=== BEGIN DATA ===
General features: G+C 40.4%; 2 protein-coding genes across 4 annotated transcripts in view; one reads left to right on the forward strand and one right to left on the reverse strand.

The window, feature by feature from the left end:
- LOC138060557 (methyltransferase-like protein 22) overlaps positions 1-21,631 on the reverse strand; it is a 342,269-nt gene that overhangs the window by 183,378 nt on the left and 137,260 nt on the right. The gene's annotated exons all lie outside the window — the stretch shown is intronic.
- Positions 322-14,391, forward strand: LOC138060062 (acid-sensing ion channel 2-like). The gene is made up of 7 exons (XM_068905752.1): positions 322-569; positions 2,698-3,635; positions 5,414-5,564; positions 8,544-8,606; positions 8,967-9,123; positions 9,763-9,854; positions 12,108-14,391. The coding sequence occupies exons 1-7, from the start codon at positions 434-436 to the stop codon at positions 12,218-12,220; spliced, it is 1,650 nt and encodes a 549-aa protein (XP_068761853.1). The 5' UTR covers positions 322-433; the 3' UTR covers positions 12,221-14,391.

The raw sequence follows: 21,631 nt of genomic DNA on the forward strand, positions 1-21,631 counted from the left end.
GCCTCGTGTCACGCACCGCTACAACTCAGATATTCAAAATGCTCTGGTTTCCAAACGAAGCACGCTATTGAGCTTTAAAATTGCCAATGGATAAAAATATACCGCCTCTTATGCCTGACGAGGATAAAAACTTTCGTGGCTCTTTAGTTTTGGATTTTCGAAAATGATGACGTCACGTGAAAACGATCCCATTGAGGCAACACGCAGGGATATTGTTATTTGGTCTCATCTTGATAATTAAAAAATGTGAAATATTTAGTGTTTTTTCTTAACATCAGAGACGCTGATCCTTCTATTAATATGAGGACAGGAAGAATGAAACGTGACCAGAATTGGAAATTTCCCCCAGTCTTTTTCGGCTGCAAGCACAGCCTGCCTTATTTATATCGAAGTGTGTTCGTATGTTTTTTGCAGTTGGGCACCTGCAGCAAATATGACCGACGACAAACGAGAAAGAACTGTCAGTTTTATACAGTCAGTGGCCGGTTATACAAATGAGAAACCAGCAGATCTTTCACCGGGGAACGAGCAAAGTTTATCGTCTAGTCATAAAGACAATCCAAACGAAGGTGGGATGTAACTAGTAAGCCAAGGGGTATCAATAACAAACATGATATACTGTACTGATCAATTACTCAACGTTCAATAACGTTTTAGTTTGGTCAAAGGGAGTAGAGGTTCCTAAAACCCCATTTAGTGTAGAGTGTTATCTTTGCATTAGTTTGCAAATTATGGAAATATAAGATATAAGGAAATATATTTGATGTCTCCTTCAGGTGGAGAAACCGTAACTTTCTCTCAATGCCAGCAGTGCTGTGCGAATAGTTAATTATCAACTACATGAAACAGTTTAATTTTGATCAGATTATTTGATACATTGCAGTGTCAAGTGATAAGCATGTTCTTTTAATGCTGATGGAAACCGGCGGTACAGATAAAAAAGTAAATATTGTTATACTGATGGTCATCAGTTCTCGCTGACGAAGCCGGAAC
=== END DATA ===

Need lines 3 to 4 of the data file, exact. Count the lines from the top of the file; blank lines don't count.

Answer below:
- LOC138060557 (methyltransferase-like protein 22) overlaps positions 1-21,631 on the reverse strand; it is a 342,269-nt gene that overhangs the window by 183,378 nt on the left and 137,260 nt on the right. The gene's annotated exons all lie outside the window — the stretch shown is intronic.
- Positions 322-14,391, forward strand: LOC138060062 (acid-sensing ion channel 2-like). The gene is made up of 7 exons (XM_068905752.1): positions 322-569; positions 2,698-3,635; positions 5,414-5,564; positions 8,544-8,606; positions 8,967-9,123; positions 9,763-9,854; positions 12,108-14,391. The coding sequence occupies exons 1-7, from the start codon at positions 434-436 to the stop codon at positions 12,218-12,220; spliced, it is 1,650 nt and encodes a 549-aa protein (XP_068761853.1). The 5' UTR covers positions 322-433; the 3' UTR covers positions 12,221-14,391.